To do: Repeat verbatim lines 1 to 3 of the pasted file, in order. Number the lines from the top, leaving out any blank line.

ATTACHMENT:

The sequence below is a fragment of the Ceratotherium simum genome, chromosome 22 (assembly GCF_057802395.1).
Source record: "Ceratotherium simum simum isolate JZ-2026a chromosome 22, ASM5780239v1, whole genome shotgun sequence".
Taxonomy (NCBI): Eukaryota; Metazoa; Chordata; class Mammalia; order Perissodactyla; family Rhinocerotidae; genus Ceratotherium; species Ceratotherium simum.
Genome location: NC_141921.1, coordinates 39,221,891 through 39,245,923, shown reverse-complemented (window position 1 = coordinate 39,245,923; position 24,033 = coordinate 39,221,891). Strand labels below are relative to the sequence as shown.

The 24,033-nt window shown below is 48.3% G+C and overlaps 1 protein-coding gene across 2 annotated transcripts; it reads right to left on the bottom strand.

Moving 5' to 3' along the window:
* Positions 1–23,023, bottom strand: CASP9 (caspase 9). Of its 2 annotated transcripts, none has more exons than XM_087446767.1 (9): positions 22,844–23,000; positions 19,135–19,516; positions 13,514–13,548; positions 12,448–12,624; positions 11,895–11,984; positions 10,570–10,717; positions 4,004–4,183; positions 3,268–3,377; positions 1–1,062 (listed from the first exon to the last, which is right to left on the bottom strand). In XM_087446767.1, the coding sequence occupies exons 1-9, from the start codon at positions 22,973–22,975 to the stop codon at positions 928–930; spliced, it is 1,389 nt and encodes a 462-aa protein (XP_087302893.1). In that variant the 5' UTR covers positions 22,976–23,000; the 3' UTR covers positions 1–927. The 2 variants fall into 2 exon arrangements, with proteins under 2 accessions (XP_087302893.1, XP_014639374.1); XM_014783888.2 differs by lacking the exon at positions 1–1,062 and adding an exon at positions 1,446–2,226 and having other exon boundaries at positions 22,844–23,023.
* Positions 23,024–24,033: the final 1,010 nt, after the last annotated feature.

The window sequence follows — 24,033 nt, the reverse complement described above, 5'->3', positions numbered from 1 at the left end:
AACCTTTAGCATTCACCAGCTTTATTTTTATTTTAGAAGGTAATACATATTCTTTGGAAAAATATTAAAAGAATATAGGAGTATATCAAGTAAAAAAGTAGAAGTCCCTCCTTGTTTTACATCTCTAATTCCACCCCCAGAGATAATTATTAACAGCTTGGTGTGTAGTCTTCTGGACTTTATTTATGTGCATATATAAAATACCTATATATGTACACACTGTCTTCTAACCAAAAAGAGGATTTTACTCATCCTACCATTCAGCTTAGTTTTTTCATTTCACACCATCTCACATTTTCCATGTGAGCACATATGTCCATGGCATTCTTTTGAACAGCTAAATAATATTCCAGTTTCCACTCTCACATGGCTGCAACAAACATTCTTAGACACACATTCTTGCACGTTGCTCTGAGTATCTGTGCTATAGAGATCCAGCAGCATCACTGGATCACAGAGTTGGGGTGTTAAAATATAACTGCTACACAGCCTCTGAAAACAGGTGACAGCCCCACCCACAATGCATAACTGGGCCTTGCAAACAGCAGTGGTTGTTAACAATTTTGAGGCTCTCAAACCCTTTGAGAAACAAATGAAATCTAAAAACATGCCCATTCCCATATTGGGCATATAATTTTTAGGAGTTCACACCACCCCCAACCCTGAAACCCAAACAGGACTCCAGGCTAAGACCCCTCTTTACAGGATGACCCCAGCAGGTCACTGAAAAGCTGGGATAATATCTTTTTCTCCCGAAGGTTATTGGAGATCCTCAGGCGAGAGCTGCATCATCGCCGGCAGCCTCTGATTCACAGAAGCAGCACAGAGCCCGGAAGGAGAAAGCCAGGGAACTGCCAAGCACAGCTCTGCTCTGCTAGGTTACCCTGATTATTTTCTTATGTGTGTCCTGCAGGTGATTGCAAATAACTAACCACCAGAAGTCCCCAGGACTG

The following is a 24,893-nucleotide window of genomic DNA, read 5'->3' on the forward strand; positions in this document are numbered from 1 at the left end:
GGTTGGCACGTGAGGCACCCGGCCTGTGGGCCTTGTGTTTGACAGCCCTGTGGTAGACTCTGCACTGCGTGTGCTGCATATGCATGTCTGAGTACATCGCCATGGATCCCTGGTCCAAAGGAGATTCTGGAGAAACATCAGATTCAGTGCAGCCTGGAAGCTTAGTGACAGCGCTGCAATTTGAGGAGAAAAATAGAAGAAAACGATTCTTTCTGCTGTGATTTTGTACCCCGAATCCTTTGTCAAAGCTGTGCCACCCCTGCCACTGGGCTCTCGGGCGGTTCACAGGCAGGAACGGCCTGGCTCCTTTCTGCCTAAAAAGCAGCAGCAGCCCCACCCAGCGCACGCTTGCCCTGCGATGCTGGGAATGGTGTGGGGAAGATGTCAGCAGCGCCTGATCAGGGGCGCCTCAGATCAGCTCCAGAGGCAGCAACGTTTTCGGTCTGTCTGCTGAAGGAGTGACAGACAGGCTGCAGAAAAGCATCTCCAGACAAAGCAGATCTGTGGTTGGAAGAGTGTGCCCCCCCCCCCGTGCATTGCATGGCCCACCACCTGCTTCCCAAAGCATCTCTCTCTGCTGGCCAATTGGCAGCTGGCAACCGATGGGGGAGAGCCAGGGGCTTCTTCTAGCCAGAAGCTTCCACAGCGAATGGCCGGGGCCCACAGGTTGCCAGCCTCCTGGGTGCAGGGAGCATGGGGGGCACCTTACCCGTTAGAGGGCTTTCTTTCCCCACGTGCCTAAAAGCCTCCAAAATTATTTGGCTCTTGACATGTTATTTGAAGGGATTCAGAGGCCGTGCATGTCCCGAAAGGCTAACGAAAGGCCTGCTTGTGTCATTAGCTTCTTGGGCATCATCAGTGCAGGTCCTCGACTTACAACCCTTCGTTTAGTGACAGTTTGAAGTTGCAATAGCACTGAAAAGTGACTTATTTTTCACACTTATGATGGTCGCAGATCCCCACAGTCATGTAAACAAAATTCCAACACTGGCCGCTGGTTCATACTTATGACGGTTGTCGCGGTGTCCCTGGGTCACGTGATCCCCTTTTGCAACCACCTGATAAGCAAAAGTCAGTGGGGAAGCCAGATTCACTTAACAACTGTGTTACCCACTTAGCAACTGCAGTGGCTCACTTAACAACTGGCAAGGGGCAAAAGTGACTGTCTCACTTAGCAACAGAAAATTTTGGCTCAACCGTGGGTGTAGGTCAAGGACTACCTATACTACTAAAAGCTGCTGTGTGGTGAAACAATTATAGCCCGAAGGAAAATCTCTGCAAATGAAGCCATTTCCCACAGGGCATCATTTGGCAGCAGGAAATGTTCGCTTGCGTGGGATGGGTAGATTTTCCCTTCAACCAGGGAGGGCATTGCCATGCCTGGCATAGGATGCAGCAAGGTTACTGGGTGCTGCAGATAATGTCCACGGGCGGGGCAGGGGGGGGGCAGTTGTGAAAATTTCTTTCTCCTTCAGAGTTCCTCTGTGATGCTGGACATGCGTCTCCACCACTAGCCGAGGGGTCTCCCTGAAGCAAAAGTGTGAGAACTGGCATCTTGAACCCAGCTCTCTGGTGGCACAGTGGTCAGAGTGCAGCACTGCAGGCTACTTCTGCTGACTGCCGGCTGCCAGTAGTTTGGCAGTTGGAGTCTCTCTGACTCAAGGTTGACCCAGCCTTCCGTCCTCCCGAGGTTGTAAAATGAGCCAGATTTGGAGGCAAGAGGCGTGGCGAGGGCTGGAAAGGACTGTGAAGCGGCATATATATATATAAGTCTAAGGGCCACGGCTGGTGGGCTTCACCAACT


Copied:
The sequence below is a fragment of the Ceratotherium simum genome, chromosome 22 (assembly GCF_057802395.1).
Source record: "Ceratotherium simum simum isolate JZ-2026a chromosome 22, ASM5780239v1, whole genome shotgun sequence".
Taxonomy (NCBI): Eukaryota; Metazoa; Chordata; class Mammalia; order Perissodactyla; family Rhinocerotidae; genus Ceratotherium; species Ceratotherium simum.